The CPI data for August was not greeted warmly by financial markets, even though there was another drop in headline inflation (measured on a twelve-month basis, the blue line in the chart below). What unnerved market participants was the upturn in core inflation (that removes volatile food and energy prices) after several months of decline (the red line).
Digging more deeply, the upturn in core inflation owed to a further increase in service price inflation (excluding energy services, the purple line in the chart above) and an uptick in core commodity price inflation (the green line) after several months of moderation. Both service price inflation and core commodity price inflation had been steady and very subdued before the spring of 2021. The increase in core commodity price inflation into early 2022 is owed in part to intensifying supply-chain pressures, shown by the New York Fed’s Global Supply Chain Pressures Index in the next chart. However, the recent uptick in core commodity price inflation occurred despite the easing in supply-chain pressures since earlier this year.
In reading consumer price data, it is important to keep in mind that some factors driving price changes are one-offs (they affect the level of prices, but not the subsequent rate of change). Supply chain pressures fall into this category. But other factors affect the rate of change in prices. Inflation expectations and inflation momentum noted in previous commentaries (See, September 21, 2022, Chair Powell’s Remarks: What Did He Say and Why? and August 11, 2022, Will Slower Inflation Lead to a Slowdown in Fed Tightening?) fall into this category.
The persistence of core commodity price inflation and service price inflation well above rates that characterized the low inflation period before early 2021 and the pervasiveness of prices increases across categories of goods and services over recent months suggests that much of the recent high inflation is embedded in the inflation process and will be hard to reverse—that is, it is causing persistence in large price increases. Some of this persistence can be attributed to higher inflation expectations but much seems to owe to inflation momentum.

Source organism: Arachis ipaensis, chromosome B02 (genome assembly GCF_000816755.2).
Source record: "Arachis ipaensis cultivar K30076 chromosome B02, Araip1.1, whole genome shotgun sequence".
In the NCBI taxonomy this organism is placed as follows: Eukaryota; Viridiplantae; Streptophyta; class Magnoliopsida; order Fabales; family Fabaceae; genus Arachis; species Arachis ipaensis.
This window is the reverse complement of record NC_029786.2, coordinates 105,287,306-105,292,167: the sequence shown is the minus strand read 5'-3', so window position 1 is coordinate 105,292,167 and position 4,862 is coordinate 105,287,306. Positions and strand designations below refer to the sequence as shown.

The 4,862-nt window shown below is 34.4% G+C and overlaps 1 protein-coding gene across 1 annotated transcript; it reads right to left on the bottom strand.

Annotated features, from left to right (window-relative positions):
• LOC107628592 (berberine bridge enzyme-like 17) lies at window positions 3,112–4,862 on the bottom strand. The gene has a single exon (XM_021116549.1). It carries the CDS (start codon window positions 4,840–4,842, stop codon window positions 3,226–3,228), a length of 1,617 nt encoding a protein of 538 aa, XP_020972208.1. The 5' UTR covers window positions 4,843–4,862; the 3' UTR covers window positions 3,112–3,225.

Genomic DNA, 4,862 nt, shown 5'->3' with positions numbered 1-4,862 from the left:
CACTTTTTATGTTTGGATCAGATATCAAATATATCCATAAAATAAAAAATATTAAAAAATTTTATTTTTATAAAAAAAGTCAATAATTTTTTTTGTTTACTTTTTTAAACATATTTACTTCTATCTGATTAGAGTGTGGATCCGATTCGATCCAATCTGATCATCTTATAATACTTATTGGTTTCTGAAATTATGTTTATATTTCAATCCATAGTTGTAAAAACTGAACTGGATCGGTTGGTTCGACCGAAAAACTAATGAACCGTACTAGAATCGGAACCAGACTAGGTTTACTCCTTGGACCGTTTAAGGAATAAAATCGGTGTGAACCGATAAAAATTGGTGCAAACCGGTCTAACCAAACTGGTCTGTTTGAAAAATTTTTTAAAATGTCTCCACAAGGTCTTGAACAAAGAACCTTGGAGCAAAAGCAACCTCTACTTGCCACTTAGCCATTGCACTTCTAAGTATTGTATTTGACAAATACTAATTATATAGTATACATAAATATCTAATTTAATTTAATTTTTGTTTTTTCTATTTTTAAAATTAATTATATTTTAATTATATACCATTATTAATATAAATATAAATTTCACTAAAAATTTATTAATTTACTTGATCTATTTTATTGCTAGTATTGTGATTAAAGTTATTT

The job of reversing inflation falls squarely on the shoulders of the Federal Reserve (the Fed). Chair Powell and other Fed officials have been emphasizing over recent months their determination to return inflation to the Fed’s 2 percent target. And the more embedded the inflation is (the stronger its momentum), the higher will interest rates have to go to break the back of inflation and achieve the Fed’s intended results.
Currently, market participants foresee the Fed raising the target for the federal funds rate from its current 2-1/4 to 2-1/2 percent range to around 4 percent by early 2023 and holding it there until the second half of 2023 when the Fed is foreseen lowering the target gradually.
On September 21, the Fed likely will announce once again that it has raised its projection for the peak federal funds rate as it has over the past year. On that date, the Fed will release its updated projections for not only the federal funds target but key economic variables such as the unemployment rate and headline and core inflation. The table below shows the implied peak in the federal funds rate from Fed projections over the past year. The table illustrates that the Fed has steadily raised its forecast of the peak federal funds rate from 1.8 percent to 3.8 percent from September 2021 to June 2022. Moreover, the table shows that the Fed has moved forward the timing of the peak to 2023 from 2024. Nonetheless, the Fed has continued to be behind the curve over the past year, and, by doing so, has allowed inflation momentum to get stronger.
While it is clear that the Fed will raise its forecast for the peak in the federal funds rate, it is also likely that Fed policymakers will not raise the peak sufficiently and they will continue to be behind the curve in their thinking. The federal funds rate will need to rise above the rate of underlying inflation to get inflation on a downward trajectory. While it is difficult to calibrate the underlying rate of inflation, it is likely to be 5 percent or higher based on core inflation readings. This reasoning implies that the peak federal funds rate will need to be above 5 percent. The faster the Fed announces that it is raising its target for the federal funds rate, the more the Fed will be able to check inflation momentum—and underlying inflation—and the less will the federal funds rate ultimately have to increase to get underlying inflation on a downward trajectory. The sooner the Fed gets to announcing that peak and market participants revise their thinking accordingly the sooner the Fed will get to the point where it can begin easing off.
We can hope that the message delivered by the Fed on September 21 reflects an awareness of the need to be bolder in the months ahead. Also, it is increasingly clear that a soft landing is not in the cards and that a recession cannot be avoided if the Fed is to return inflation to the 2 percent target (See, July 25, 2022, The Coming Recession). If market participants get this message, then they will take actions that will tighten overall financial conditions sooner—higher long-term interest rates, larger credit spreads, reduced credit availability, lower equity prices, and a stronger dollar—and those responses will bring forward the return to low inflation and an economy that will be well positioned for steady and sustainable growth.